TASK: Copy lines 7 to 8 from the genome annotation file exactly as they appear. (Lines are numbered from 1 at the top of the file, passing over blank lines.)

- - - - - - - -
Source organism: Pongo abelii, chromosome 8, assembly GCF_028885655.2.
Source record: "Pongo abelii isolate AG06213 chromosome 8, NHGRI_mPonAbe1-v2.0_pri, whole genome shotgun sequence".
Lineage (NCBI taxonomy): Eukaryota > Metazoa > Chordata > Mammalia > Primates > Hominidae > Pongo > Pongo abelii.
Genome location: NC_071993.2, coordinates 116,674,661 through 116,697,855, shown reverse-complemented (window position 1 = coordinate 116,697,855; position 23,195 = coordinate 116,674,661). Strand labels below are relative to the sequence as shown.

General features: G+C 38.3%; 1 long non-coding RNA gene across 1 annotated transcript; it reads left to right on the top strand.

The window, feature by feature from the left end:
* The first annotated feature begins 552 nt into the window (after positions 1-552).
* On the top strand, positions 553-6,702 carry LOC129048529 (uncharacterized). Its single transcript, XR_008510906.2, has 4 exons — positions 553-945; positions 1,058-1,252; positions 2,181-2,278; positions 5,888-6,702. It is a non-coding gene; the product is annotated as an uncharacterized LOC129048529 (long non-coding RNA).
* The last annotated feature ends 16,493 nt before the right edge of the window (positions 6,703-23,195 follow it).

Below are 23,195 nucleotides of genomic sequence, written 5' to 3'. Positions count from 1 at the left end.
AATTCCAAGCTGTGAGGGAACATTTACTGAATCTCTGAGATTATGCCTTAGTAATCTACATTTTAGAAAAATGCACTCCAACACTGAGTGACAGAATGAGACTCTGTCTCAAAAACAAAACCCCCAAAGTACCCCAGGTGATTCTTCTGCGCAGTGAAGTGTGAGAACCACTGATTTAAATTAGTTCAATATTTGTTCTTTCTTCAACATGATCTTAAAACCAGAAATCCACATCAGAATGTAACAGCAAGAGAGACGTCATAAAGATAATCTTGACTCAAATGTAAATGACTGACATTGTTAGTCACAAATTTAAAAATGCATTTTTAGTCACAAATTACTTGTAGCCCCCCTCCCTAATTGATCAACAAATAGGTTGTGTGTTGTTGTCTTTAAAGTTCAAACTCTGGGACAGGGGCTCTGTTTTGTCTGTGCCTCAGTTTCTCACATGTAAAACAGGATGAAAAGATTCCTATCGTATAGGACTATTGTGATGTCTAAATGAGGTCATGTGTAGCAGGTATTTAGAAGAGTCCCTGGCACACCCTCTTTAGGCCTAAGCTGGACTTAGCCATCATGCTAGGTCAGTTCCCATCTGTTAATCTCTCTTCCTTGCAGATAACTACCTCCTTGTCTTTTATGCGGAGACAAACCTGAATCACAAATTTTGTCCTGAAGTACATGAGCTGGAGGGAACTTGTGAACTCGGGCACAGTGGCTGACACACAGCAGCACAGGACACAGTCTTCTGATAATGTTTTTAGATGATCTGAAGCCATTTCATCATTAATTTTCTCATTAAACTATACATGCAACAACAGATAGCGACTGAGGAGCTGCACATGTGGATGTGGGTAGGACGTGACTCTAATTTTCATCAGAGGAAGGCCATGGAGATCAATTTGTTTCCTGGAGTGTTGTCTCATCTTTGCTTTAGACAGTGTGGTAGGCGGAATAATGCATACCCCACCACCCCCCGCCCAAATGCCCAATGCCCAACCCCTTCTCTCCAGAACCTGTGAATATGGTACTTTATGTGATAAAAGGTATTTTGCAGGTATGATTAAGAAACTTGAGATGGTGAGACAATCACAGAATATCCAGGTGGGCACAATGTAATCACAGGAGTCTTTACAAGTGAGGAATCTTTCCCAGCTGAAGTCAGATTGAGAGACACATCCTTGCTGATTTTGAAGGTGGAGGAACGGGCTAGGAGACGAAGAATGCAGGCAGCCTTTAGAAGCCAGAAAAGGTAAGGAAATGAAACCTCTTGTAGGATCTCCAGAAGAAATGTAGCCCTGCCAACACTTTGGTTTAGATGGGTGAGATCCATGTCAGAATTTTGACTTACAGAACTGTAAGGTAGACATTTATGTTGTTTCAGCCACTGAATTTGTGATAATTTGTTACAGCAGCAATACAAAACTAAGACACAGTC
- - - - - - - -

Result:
* The first annotated feature begins 552 nt into the window (after positions 1-552).
* On the top strand, positions 553-6,702 carry LOC129048529 (uncharacterized). Its single transcript, XR_008510906.2, has 4 exons — positions 553-945; positions 1,058-1,252; positions 2,181-2,278; positions 5,888-6,702. It is a non-coding gene; the product is annotated as an uncharacterized LOC129048529 (long non-coding RNA).